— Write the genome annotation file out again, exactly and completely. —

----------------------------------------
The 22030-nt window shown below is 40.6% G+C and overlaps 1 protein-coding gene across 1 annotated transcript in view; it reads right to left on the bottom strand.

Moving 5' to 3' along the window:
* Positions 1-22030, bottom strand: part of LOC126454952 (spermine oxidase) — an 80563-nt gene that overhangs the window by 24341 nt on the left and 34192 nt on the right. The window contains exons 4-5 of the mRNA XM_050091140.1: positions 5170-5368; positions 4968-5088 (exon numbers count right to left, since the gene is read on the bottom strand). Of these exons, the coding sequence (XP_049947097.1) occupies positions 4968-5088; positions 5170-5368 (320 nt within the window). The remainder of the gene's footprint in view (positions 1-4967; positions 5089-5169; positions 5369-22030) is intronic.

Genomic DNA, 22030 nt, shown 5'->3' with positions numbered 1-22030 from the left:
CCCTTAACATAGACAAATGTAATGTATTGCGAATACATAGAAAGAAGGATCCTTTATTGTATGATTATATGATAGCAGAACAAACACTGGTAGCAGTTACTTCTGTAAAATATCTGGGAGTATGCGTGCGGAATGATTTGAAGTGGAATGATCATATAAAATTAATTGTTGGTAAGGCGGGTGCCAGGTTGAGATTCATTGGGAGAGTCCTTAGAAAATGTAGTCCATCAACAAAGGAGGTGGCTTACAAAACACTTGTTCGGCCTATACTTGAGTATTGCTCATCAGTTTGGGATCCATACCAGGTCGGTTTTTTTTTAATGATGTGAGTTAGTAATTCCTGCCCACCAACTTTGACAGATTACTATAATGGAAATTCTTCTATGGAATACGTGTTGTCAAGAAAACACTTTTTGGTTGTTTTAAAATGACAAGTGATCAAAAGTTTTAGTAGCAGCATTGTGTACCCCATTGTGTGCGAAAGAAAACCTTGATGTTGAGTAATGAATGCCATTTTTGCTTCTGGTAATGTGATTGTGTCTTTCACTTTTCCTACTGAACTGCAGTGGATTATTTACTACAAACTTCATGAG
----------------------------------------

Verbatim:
The 22030-nt window shown below is 40.6% G+C and overlaps 1 protein-coding gene across 1 annotated transcript in view; it reads right to left on the bottom strand.

Moving 5' to 3' along the window:
* Positions 1-22030, bottom strand: part of LOC126454952 (spermine oxidase) — an 80563-nt gene that overhangs the window by 24341 nt on the left and 34192 nt on the right. The window contains exons 4-5 of the mRNA XM_050091140.1: positions 5170-5368; positions 4968-5088 (exon numbers count right to left, since the gene is read on the bottom strand). Of these exons, the coding sequence (XP_049947097.1) occupies positions 4968-5088; positions 5170-5368 (320 nt within the window). The remainder of the gene's footprint in view (positions 1-4967; positions 5089-5169; positions 5369-22030) is intronic.

Genomic DNA, 22030 nt, shown 5'->3' with positions numbered 1-22030 from the left:
CCCTTAACATAGACAAATGTAATGTATTGCGAATACATAGAAAGAAGGATCCTTTATTGTATGATTATATGATAGCAGAACAAACACTGGTAGCAGTTACTTCTGTAAAATATCTGGGAGTATGCGTGCGGAATGATTTGAAGTGGAATGATCATATAAAATTAATTGTTGGTAAGGCGGGTGCCAGGTTGAGATTCATTGGGAGAGTCCTTAGAAAATGTAGTCCATCAACAAAGGAGGTGGCTTACAAAACACTTGTTCGGCCTATACTTGAGTATTGCTCATCAGTTTGGGATCCATACCAGGTCGGTTTTTTTTTAATGATGTGAGTTAGTAATTCCTGCCCACCAACTTTGACAGATTACTATAATGGAAATTCTTCTATGGAATACGTGTTGTCAAGAAAACACTTTTTGGTTGTTTTAAAATGACAAGTGATCAAAAGTTTTAGTAGCAGCATTGTGTACCCCATTGTGTGCGAAAGAAAACCTTGATGTTGAGTAATGAATGCCATTTTTGCTTCTGGTAATGTGATTGTGTCTTTCACTTTTCCTACTGAACTGCAGTGGATTATTTACTACAAACTTCATGAG